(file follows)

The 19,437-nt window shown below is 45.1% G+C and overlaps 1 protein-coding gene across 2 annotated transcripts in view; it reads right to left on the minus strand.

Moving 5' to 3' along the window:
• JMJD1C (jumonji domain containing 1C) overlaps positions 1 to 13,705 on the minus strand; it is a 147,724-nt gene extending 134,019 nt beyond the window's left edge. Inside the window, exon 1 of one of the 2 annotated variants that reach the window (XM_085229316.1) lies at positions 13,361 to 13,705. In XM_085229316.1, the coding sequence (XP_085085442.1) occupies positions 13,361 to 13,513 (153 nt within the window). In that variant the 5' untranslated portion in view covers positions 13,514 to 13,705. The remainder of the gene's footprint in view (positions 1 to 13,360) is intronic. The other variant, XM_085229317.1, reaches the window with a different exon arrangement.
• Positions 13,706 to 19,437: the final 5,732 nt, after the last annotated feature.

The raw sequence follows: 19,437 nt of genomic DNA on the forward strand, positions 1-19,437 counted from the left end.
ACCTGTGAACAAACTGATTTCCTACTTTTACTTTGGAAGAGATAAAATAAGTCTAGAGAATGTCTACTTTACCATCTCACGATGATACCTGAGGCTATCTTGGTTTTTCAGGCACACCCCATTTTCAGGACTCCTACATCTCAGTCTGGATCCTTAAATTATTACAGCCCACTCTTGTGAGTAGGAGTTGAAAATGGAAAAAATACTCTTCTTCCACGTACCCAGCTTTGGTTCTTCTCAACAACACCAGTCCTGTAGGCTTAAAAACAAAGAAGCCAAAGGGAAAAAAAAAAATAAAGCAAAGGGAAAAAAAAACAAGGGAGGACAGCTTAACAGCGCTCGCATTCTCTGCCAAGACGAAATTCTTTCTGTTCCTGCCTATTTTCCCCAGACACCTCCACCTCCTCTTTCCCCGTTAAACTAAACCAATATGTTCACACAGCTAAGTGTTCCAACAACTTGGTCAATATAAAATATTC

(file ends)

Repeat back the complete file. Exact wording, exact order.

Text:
The 19,437-nt window shown below is 45.1% G+C and overlaps 1 protein-coding gene across 2 annotated transcripts in view; it reads right to left on the minus strand.

Moving 5' to 3' along the window:
• JMJD1C (jumonji domain containing 1C) overlaps positions 1 to 13,705 on the minus strand; it is a 147,724-nt gene extending 134,019 nt beyond the window's left edge. Inside the window, exon 1 of one of the 2 annotated variants that reach the window (XM_085229316.1) lies at positions 13,361 to 13,705. In XM_085229316.1, the coding sequence (XP_085085442.1) occupies positions 13,361 to 13,513 (153 nt within the window). In that variant the 5' untranslated portion in view covers positions 13,514 to 13,705. The remainder of the gene's footprint in view (positions 1 to 13,360) is intronic. The other variant, XM_085229317.1, reaches the window with a different exon arrangement.
• Positions 13,706 to 19,437: the final 5,732 nt, after the last annotated feature.

The raw sequence follows: 19,437 nt of genomic DNA on the forward strand, positions 1-19,437 counted from the left end.
ACCTGTGAACAAACTGATTTCCTACTTTTACTTTGGAAGAGATAAAATAAGTCTAGAGAATGTCTACTTTACCATCTCACGATGATACCTGAGGCTATCTTGGTTTTTCAGGCACACCCCATTTTCAGGACTCCTACATCTCAGTCTGGATCCTTAAATTATTACAGCCCACTCTTGTGAGTAGGAGTTGAAAATGGAAAAAATACTCTTCTTCCACGTACCCAGCTTTGGTTCTTCTCAACAACACCAGTCCTGTAGGCTTAAAAACAAAGAAGCCAAAGGGAAAAAAAAAAATAAAGCAAAGGGAAAAAAAAACAAGGGAGGACAGCTTAACAGCGCTCGCATTCTCTGCCAAGACGAAATTCTTTCTGTTCCTGCCTATTTTCCCCAGACACCTCCACCTCCTCTTTCCCCGTTAAACTAAACCAATATGTTCACACAGCTAAGTGTTCCAACAACTTGGTCAATATAAAATATTC